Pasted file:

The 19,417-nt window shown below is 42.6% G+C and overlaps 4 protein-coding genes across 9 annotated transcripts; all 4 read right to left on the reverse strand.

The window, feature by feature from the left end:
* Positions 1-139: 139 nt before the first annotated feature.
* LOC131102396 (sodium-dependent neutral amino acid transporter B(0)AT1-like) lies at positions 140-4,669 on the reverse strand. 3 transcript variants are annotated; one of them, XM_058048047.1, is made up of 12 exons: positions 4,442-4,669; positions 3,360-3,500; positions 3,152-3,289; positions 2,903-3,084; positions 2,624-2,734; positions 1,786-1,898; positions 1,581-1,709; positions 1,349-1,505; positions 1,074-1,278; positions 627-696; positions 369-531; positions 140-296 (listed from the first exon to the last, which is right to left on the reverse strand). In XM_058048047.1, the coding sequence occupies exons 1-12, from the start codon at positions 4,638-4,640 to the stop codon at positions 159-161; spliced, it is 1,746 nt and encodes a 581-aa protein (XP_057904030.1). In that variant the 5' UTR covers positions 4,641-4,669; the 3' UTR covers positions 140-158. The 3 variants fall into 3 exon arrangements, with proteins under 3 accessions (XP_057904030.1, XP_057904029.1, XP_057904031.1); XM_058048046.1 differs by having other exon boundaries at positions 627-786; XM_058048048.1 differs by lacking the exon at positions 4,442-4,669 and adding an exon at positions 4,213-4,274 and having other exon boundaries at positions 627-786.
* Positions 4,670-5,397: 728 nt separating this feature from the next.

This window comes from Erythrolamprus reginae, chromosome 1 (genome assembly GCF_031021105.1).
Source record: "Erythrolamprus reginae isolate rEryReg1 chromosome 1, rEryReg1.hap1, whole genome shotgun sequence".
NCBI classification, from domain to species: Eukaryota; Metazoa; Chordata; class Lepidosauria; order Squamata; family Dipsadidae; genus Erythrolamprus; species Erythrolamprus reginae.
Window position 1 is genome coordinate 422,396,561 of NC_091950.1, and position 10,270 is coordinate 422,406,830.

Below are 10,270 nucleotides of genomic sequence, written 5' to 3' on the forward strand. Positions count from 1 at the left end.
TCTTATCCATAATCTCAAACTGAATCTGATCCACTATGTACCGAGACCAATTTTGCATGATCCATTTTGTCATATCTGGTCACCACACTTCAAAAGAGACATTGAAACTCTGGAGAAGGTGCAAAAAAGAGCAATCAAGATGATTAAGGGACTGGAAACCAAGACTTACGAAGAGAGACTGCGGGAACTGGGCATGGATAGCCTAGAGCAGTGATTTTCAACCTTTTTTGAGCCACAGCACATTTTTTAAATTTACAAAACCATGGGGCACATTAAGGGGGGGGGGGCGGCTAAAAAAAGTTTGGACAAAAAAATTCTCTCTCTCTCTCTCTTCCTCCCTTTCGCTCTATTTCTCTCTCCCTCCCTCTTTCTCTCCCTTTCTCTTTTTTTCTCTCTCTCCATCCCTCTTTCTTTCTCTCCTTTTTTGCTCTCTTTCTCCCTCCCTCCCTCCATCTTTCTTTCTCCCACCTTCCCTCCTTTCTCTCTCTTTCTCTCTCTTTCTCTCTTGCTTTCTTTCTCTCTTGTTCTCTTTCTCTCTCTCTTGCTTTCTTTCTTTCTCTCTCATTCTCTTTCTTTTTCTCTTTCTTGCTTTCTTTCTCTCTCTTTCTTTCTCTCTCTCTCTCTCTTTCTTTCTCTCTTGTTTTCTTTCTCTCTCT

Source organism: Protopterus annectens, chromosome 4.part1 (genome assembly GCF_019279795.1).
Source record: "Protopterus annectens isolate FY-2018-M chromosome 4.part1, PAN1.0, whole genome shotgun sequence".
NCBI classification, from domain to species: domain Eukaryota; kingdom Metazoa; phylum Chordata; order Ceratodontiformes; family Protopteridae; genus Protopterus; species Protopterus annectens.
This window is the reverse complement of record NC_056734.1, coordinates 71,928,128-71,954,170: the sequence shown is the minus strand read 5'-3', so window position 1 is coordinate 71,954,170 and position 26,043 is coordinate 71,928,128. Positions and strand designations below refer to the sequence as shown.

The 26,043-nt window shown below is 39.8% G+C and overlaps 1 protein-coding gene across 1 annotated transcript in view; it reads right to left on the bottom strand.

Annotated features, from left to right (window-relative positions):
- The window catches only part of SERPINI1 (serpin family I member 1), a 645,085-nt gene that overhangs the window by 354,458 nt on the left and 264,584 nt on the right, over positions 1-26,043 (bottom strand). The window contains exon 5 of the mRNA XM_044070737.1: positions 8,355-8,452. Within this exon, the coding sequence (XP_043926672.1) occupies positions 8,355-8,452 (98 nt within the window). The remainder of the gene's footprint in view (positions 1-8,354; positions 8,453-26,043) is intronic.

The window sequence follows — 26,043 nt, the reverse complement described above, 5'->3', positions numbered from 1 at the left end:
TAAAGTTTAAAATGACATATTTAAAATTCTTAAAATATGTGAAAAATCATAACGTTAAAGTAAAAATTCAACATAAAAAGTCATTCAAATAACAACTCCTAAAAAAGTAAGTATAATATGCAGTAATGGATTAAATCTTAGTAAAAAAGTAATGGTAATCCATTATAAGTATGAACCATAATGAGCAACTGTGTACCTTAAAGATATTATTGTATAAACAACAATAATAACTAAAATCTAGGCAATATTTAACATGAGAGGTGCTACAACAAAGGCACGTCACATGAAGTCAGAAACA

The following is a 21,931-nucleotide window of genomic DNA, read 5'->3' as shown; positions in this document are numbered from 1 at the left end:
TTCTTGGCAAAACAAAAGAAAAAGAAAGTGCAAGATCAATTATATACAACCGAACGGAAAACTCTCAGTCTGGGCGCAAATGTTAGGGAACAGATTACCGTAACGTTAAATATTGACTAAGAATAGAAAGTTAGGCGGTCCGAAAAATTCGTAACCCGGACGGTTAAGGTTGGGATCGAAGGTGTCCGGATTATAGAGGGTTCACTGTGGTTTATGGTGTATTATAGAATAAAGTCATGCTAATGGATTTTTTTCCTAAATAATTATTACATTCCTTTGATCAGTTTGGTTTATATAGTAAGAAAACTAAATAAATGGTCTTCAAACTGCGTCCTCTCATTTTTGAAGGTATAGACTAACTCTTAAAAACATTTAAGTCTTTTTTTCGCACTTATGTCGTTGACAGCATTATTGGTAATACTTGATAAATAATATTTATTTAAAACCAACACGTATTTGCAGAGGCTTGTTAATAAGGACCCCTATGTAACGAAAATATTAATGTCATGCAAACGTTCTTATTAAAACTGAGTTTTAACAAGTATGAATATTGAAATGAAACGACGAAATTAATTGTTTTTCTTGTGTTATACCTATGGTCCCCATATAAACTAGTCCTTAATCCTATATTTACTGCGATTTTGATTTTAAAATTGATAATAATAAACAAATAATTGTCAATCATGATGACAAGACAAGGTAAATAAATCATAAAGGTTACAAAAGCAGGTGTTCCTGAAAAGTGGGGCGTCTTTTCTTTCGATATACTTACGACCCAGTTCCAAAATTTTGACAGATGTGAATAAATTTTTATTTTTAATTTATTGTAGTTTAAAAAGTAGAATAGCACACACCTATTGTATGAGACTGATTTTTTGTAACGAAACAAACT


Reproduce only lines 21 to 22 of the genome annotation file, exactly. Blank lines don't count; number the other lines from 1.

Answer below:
The following is a 21,931-nucleotide window of genomic DNA, read 5'->3' as shown; positions in this document are numbered from 1 at the left end:
TTCTTGGCAAAACAAAAGAAAAAGAAAGTGCAAGATCAATTATATACAACCGAACGGAAAACTCTCAGTCTGGGCGCAAATGTTAGGGAACAGATTACCGTAACGTTAAATATTGACTAAGAATAGAAAGTTAGGCGGTCCGAAAAATTCGTAACCCGGACGGTTAAGGTTGGGATCGAAGGTGTCCGGATTATAGAGGGTTCACTGTGGTTTATGGTGTATTATAGAATAAAGTCATGCTAATGGATTTTTTTCCTAAATAATTATTACATTCCTTTGATCAGTTTGGTTTATATAGTAAGAAAACTAAATAAATGGTCTTCAAACTGCGTCCTCTCATTTTTGAAGGTATAGACTAACTCTTAAAAACATTTAAGTCTTTTTTTCGCACTTATGTCGTTGACAGCATTATTGGTAATACTTGATAAATAATATTTATTTAAAACCAACACGTATTTGCAGAGGCTTGTTAATAAGGACCCCTATGTAACGAAAATATTAATGTCATGCAAACGTTCTTATTAAAACTGAGTTTTAACAAGTATGAATATTGAAATGAAACGACGAAATTAATTGTTTTTCTTGTGTTATACCTATGGTCCCCATATAAACTAGTCCTTAATCCTATATTTACTGCGATTTTGATTTTAAAATTGATAATAATAAACAAATAATTGTCAATCATGATGACAAGACAAGGTAAATAAATCATAAAGGTTACAAAAGCAGGTGTTCCTGAAAAGTGGGGCGTCTTTTCTTTCGATATACTTACGACCCAGTTCCAAAATTTTGACAGATGTGAATAAATTTTTATTTTTAATTTATTGTAGTTTAAAAAGTAGAATAGCACACACCTATTGTATGAGACTGATTTTTTGTAACGAAACAAACT